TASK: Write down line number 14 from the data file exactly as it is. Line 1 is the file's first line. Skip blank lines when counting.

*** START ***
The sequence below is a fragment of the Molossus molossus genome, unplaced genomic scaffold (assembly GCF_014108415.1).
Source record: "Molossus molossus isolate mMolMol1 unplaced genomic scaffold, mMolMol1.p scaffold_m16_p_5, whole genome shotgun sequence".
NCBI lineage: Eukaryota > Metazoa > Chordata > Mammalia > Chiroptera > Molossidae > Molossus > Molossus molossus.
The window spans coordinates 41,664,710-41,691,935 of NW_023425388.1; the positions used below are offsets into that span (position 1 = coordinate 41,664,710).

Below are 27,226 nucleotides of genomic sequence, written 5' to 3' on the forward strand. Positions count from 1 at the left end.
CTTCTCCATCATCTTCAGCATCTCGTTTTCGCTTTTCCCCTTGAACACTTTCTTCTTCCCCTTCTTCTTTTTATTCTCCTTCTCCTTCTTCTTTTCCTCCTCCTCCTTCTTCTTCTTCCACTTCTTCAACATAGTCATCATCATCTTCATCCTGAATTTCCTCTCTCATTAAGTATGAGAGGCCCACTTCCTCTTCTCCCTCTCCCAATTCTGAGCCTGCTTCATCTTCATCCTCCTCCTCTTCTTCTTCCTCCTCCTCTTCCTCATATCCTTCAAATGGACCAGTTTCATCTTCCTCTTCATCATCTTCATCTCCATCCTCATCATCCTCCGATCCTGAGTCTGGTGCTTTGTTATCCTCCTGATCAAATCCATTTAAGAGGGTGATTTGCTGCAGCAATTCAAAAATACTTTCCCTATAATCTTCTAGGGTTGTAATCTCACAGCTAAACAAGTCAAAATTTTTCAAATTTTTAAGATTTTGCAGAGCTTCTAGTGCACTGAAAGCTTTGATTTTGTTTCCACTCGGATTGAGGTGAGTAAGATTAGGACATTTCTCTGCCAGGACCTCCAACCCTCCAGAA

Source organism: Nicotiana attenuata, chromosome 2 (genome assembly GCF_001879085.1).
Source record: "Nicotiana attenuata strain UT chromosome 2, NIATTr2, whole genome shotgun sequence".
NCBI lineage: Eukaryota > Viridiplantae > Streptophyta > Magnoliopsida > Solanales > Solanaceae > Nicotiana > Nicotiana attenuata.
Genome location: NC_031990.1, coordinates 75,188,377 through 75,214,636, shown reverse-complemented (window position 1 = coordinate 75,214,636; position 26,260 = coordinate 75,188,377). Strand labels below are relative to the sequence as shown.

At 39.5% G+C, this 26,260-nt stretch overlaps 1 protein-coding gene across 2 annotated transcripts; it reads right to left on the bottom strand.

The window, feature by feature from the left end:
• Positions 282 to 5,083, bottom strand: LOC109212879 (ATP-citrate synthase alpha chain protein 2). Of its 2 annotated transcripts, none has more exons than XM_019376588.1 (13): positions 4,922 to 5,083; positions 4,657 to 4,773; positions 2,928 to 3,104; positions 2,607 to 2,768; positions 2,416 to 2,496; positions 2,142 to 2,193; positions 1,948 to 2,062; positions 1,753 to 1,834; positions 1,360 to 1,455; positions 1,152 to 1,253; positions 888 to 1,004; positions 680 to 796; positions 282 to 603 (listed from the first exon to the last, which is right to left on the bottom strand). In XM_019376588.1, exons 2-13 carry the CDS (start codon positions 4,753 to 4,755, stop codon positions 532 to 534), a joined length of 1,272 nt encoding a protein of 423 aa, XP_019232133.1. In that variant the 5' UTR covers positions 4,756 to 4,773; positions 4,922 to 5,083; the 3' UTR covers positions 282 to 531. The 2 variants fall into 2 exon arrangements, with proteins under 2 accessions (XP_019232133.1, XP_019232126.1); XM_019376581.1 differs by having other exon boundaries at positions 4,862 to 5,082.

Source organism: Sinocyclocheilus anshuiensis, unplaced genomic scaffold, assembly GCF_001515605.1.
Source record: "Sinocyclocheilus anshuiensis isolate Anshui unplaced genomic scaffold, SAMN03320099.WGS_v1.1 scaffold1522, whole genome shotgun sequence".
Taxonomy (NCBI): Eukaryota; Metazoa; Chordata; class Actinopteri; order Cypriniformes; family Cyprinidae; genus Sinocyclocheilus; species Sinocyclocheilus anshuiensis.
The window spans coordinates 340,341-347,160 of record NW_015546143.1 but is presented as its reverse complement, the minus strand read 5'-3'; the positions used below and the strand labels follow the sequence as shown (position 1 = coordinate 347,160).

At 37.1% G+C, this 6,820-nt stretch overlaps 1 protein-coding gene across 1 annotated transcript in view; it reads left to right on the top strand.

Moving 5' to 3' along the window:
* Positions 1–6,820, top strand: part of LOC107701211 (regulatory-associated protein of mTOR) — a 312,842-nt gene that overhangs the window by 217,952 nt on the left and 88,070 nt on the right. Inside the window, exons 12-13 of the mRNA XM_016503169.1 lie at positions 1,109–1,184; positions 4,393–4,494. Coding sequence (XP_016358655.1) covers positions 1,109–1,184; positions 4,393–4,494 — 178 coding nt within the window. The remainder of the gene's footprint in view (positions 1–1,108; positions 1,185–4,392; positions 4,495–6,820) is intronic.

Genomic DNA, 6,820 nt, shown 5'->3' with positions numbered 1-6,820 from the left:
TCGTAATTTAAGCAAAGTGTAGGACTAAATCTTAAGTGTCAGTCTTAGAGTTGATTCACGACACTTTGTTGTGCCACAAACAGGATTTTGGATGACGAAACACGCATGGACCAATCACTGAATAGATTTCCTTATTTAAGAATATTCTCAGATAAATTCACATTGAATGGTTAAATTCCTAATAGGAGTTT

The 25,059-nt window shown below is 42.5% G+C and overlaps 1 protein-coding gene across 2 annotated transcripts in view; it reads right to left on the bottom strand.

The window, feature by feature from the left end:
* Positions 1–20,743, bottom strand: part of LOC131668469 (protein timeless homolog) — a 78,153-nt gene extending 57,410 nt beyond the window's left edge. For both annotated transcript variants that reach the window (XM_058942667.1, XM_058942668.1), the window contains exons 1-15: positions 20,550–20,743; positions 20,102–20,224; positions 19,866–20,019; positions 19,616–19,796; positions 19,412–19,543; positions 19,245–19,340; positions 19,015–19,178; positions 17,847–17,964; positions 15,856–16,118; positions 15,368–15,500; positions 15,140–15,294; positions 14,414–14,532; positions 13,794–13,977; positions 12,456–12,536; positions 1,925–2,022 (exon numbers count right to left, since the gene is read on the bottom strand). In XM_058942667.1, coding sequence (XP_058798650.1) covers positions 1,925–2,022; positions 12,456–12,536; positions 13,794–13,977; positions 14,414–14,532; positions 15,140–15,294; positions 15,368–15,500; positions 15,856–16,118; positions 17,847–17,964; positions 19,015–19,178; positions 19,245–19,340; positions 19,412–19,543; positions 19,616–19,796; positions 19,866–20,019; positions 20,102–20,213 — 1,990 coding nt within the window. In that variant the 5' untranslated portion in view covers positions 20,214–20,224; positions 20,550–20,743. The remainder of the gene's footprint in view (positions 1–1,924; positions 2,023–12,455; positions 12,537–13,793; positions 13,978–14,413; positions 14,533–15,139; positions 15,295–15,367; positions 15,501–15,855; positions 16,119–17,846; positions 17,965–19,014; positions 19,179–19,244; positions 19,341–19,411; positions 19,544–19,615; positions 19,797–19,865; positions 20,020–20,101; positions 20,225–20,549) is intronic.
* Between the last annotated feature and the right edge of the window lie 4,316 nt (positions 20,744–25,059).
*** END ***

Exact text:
Source organism: Sinocyclocheilus anshuiensis, unplaced genomic scaffold, assembly GCF_001515605.1.